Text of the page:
From Bonds to Landis to high schoolers
When I accepted the job that payed for my college education, I had to head over to the doctor's office and provide a sample to show that I did not use drugs. It made sense at the time, considering that my future employer wanted responsible employees who would provide dependable and efficient service to guests.
As the professional sports world continues to struggle with the issue of drugs, high schools across our country also face similar issues. The question is, do high school's have the right to randomly test students for drug use?
This question confuses me for two reasons. Do we view schools more as providing a service to customers, in our case students, or do we view schools as an employer and employee relationship? The difficulty is, we really are a mix of both.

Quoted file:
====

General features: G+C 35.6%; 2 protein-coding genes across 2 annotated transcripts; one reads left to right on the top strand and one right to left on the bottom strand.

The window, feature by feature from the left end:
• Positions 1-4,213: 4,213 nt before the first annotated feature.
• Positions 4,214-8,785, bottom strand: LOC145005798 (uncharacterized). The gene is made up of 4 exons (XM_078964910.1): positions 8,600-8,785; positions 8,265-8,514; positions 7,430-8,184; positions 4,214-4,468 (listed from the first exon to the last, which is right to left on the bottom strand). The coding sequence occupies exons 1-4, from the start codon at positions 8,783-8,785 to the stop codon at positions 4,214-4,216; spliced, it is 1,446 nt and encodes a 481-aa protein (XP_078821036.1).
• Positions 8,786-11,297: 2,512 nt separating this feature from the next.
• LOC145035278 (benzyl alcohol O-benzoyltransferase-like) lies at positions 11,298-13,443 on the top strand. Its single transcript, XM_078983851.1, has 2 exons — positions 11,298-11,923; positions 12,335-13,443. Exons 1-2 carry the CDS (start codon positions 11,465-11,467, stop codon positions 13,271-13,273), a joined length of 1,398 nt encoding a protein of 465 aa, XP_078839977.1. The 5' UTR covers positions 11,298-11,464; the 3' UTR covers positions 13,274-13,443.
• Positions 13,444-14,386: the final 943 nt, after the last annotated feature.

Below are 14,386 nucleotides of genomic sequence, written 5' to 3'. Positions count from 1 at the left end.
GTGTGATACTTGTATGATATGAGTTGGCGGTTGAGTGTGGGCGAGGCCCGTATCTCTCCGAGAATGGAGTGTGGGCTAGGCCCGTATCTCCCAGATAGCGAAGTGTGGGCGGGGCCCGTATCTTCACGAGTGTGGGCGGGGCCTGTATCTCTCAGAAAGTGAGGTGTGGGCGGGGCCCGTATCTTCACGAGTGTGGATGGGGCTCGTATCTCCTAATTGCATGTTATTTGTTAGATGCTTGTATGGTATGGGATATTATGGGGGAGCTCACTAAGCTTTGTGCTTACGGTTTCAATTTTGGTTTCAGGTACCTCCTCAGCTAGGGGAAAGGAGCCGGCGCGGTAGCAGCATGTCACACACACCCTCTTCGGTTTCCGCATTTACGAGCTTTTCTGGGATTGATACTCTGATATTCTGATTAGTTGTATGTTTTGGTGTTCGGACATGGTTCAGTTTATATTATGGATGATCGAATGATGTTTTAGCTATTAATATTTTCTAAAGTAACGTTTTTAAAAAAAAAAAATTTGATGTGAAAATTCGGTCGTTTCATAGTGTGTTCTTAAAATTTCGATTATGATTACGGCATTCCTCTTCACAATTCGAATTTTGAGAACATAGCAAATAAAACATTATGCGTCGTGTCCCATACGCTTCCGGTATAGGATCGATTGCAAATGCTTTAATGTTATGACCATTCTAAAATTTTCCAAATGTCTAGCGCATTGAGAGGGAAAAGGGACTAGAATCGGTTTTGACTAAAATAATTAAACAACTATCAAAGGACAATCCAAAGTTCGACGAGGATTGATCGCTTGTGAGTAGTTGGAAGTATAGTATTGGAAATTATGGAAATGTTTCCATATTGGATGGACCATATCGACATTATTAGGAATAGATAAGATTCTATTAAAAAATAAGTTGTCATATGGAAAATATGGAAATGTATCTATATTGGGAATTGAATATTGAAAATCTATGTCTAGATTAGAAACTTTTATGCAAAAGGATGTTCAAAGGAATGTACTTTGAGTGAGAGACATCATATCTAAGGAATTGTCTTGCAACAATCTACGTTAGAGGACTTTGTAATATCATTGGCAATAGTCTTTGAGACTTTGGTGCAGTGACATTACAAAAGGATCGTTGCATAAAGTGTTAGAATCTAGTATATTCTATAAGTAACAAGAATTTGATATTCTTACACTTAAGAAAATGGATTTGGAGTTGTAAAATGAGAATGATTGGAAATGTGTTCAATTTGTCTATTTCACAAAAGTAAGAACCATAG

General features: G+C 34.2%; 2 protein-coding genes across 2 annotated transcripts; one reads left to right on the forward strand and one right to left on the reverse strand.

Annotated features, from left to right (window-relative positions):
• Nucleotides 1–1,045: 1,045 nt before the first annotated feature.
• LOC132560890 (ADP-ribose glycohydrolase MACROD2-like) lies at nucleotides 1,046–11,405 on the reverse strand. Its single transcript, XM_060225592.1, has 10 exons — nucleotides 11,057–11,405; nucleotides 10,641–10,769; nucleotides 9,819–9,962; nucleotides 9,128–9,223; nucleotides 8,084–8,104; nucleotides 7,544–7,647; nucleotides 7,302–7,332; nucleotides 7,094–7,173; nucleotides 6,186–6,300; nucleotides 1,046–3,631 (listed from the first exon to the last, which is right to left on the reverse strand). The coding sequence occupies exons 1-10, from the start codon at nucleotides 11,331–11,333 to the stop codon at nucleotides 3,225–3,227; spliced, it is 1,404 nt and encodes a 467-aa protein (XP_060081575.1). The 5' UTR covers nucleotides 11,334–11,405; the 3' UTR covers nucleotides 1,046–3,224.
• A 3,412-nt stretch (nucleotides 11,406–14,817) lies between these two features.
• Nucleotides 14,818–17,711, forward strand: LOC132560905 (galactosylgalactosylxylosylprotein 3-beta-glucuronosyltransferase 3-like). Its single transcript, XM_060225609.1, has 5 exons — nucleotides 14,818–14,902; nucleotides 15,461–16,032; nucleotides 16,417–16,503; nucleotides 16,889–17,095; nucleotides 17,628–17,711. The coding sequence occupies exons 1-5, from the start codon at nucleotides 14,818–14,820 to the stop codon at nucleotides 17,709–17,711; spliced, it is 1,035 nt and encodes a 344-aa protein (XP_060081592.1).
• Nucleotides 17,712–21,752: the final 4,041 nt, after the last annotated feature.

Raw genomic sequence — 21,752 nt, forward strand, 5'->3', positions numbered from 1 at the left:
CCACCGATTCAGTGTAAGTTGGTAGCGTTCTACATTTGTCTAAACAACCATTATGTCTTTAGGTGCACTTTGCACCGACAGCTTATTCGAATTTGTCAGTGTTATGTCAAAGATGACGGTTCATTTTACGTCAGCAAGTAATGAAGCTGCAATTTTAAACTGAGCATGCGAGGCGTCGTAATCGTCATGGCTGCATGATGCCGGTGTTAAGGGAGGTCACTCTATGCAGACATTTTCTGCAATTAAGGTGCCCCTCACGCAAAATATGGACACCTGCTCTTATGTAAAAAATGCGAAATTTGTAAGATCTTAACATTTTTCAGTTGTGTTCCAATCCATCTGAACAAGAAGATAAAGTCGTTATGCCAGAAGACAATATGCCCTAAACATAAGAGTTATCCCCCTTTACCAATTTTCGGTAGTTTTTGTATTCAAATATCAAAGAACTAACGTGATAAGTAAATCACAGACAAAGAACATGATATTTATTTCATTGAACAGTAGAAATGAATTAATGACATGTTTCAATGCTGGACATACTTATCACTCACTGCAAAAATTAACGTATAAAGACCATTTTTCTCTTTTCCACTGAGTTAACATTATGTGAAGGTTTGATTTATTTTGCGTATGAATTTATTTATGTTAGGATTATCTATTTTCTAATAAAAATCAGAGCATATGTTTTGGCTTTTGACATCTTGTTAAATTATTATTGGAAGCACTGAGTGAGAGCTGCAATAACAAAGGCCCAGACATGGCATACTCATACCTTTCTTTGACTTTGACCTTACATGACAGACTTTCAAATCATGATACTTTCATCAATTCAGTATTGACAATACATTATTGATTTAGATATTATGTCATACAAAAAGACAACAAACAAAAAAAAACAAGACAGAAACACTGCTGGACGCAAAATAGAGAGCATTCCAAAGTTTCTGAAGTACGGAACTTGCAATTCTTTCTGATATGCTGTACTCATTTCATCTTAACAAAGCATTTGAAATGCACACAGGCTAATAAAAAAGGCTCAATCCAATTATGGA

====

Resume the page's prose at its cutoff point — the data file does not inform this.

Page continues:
While we are responsible as schools to provide a service, education, to our students, we are also working together with our students to provide a service, responsible citizenship, to our community.
If we view our schools in the former, then I don't believe we have a right to test our students for drug use. Target wouldn't consider testing its customers for drug use because there is a good chance they'd lose a few customers. But, if we view our schools in the latter, then we certainly have a right to test students for drug use because we have a responsibility to our community.